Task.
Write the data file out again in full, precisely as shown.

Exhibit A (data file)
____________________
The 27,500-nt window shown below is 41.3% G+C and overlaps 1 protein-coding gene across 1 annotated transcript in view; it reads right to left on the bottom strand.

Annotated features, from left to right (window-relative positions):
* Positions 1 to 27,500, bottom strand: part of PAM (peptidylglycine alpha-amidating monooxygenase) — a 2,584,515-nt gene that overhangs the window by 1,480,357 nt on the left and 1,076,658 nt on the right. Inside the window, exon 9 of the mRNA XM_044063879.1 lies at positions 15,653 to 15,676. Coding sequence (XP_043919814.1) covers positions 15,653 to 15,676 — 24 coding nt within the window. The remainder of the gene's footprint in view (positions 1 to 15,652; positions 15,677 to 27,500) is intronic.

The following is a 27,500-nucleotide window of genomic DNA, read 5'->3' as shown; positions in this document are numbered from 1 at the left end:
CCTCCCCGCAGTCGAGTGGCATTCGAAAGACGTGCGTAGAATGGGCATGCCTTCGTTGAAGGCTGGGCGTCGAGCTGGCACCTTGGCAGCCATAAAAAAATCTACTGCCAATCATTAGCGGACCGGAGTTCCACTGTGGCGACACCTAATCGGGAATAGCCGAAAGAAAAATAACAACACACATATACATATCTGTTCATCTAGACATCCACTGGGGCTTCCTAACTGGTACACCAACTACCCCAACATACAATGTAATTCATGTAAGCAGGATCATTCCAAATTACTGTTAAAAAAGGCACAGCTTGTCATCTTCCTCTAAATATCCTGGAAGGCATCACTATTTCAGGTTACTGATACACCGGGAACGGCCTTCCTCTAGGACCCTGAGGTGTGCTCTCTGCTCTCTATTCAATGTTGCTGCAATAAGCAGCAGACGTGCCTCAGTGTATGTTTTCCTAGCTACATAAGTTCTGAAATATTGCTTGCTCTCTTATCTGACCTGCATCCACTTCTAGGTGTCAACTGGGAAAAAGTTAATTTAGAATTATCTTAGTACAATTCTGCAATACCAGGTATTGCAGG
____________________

The 27,500-nt window shown below is 41.3% G+C and overlaps 1 protein-coding gene across 1 annotated transcript in view; it reads right to left on the bottom strand.

Annotated features, from left to right (window-relative positions):
* Positions 1 to 27,500, bottom strand: part of PAM (peptidylglycine alpha-amidating monooxygenase) — a 2,584,515-nt gene that overhangs the window by 1,480,357 nt on the left and 1,076,658 nt on the right. Inside the window, exon 9 of the mRNA XM_044063879.1 lies at positions 15,653 to 15,676. Coding sequence (XP_043919814.1) covers positions 15,653 to 15,676 — 24 coding nt within the window. The remainder of the gene's footprint in view (positions 1 to 15,652; positions 15,677 to 27,500) is intronic.

The following is a 27,500-nucleotide window of genomic DNA, read 5'->3' as shown; positions in this document are numbered from 1 at the left end:
CCTCCCCGCAGTCGAGTGGCATTCGAAAGACGTGCGTAGAATGGGCATGCCTTCGTTGAAGGCTGGGCGTCGAGCTGGCACCTTGGCAGCCATAAAAAAATCTACTGCCAATCATTAGCGGACCGGAGTTCCACTGTGGCGACACCTAATCGGGAATAGCCGAAAGAAAAATAACAACACACATATACATATCTGTTCATCTAGACATCCACTGGGGCTTCCTAACTGGTACACCAACTACCCCAACATACAATGTAATTCATGTAAGCAGGATCATTCCAAATTACTGTTAAAAAAGGCACAGCTTGTCATCTTCCTCTAAATATCCTGGAAGGCATCACTATTTCAGGTTACTGATACACCGGGAACGGCCTTCCTCTAGGACCCTGAGGTGTGCTCTCTGCTCTCTATTCAATGTTGCTGCAATAAGCAGCAGACGTGCCTCAGTGTATGTTTTCCTAGCTACATAAGTTCTGAAATATTGCTTGCTCTCTTATCTGACCTGCATCCACTTCTAGGTGTCAACTGGGAAAAAGTTAATTTAGAATTATCTTAGTACAATTCTGCAATACCAGGTATTGCAGG